(Image from www.the-mia.com)
Helen is a former long-term Chairman of the British Women Racing Drivers' Club (BWRDC). During her twenty-plus years racing she has sampled many cars and formulae, and she is one of a select group of women racers who have driven a Formula One car in anger. She is also one of the much smaller group who have actually had the machinery, preparation and talent to use an F1 car to good effect.
Helen Bashford was born in 1958. She attended motorsport events as a teenager and was inspired to take the wheel herself when she watched Divina Galica racing at Oulton Park. She duly enrolled at the Jim Russell racing school to learn the basics, meeting her future husband, Vin Malkie, in the process.
Her first competitive outing was in 1977, and she was driving a Chevron B1. She had to retire when the car lost its oil, and it was this oil patch that sent Vin's car out of contention too. This incident did not harm their relationship, and the couple even drove together in sportscar races sometimes.
For the next few years, Helen raced in a number of sports cars and Formula Ford, both 1600 and 2000. She made the move up to Formula Three competition in 1985 and had an excellent season with a first, second and third place, plus a pole position start. She and Vin also teamed up for some Thundersports races, and came third in the Oulton Park round, driving a Chevron B19. One of the drivers they beat was Helen's heroine Divina Galica, who was seventh, which must have been an experience for Helen.
Motherhood beckoned for her during the mid-1980s, so her racing commitments were cut back. However, after the birth of a son and daughter she was off again in 1990, competing in Group 6 sportscars. At Silverstone she set a new Group 6 lap record and netted the first of her BWRDC Jamieson Trophies for the fastest lap by a British female racer. The Trophy was hers again the next year following some extremely quick performances in International Supersports. She came third overall in the championship.
After a relatively quiet 1992, Helen was on form again in 1993. She set another lap record at the highly-regarded Spa track, in Supersports this time. She was also second in the RJB Mining Group 6 series and won the Jamieson Trophy again. The BWRDC awarded her the Wakefield Trophy in 1994 in recognition of being the best-performing lady driver in the world.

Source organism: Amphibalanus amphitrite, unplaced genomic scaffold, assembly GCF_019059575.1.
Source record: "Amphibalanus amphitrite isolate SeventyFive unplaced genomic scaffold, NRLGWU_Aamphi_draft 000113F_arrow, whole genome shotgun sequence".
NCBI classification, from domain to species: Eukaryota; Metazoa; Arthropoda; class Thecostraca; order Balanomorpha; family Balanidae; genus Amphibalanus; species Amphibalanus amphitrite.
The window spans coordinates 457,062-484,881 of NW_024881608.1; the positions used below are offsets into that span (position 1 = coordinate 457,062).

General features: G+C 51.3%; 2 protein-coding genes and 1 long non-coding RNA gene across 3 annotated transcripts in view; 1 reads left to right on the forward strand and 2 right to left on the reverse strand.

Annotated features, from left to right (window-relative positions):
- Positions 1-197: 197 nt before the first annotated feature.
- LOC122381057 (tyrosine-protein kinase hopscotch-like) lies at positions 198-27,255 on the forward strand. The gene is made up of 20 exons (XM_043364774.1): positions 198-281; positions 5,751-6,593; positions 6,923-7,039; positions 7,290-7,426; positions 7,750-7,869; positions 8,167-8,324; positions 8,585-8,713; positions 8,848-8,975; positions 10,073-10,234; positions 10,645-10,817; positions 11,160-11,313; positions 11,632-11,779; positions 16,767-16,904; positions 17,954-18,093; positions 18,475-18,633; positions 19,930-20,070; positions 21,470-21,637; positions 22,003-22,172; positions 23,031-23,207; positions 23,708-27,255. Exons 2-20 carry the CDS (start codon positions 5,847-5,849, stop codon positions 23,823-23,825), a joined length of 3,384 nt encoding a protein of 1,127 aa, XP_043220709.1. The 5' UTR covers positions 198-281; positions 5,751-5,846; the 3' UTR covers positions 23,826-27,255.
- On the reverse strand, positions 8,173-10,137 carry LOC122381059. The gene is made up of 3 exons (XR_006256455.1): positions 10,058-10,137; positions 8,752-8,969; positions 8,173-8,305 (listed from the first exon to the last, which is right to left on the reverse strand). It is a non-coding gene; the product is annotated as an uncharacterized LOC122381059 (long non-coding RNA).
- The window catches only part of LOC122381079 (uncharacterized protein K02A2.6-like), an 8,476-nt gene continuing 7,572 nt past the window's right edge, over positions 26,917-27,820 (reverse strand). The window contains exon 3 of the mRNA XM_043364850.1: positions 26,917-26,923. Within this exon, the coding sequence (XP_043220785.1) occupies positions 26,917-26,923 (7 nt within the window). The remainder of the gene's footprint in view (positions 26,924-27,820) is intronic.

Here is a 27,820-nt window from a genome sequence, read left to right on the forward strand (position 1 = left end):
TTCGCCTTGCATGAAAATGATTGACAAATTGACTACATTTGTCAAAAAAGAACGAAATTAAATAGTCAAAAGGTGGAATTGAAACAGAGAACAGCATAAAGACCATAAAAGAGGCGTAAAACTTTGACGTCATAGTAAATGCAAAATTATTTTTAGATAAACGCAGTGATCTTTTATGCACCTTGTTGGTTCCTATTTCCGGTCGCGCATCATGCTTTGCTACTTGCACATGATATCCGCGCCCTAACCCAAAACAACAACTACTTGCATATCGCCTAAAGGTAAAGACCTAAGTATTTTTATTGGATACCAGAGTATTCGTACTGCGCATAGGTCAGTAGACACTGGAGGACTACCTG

Another couple of years in Group 6 followed, and a pair of class wins ensued: class 6 in 1995 and class B in 1996. She was awarded her fifth Jamieson Trophy in 1996.
At the beginning of 1997, Helen and Vin, who were now running their own car preparation business, purchased an ex-Elio de Angelis Shadow DN9B F1 car. Having secured sufficient funds, Helen entered the Thoroughbred Grand Prix Championship for 3-litre F1 cars. She had a remarkable first season with a best result of third at Brno, making her the first woman to take a TGP podium. She was a top ten finisher in every race she entered, despite only having a small amount of testing under her belt. She was tenth at Donington, fifth at the Nürburgring, sixth at Zolder and sixth at Brands. She was tenth overall in the championship table, which was a very good debut.
The F1 action carried on in 1998, and Helen almost created history when she led at Spa, against experienced competition like the eventual winner Bob Berridge. Sadly, an accident got in the way of a stellar result, and Helen limped home to eleventh. A mechanical problem put her out at Brands too, but the rest of the races led to strong top ten finishes: fourth at Monza, sixth at Most and seventh at Donington. She was awarded her sixth Jamieson Trophy at the end of the year.
A reduced Thoroughbred Grand Prix programme followed in 1999. Helen's Shadow was fourth again at Monza, ninth and seventh at Donington and a disappointing sixteenth at Brands. The funding ran out at the end of the year and Helen accepted an offer to test and race a new Panoz sportscar in America in 2000. The Panoz was designed for use in the Women's Global GT Series, an all-female racing championship that supported the ALMS. She took part in some of the races, but returned to Europe for the 2001 season.
For the next two years, Helen partnered French-American historic specialist Carol Quiniou in classic sportscar races around Europe. Her chosen car was the sleek Lotus 23B. During this time, she spent less time racing, and more time running the car preparation business she directs with Vin. One interesting story from this time was that she was to test an American stock car for the fledgling ASCAR series in the UK. The series promoter, Bob Berridge, had offered £100,000 in prize money to any woman who won a race. It is not known whether Helen did test, but she did not race in ASCAR, which failed to take off anyway.
Although no longer a regular racer, Helen remains very active in motorsport. She and Vin acquired the rights to the Chevron name, and were directors of Chevron Cars, stocking parts for new and classic sports-racers. They started manufacturing a road-going Chevron too. Both still occasionally race Chevrons themselves; in a 2003 club meeting at Brands Hatch Helen showed she still had the knack by coming third in two races in her own B19.
In 2013, Helen stepped down as Chair of the BWRDC, but did make a return to competition in the form of a hillclimb at Shelsley Walsh. She was driving a Chevron B19.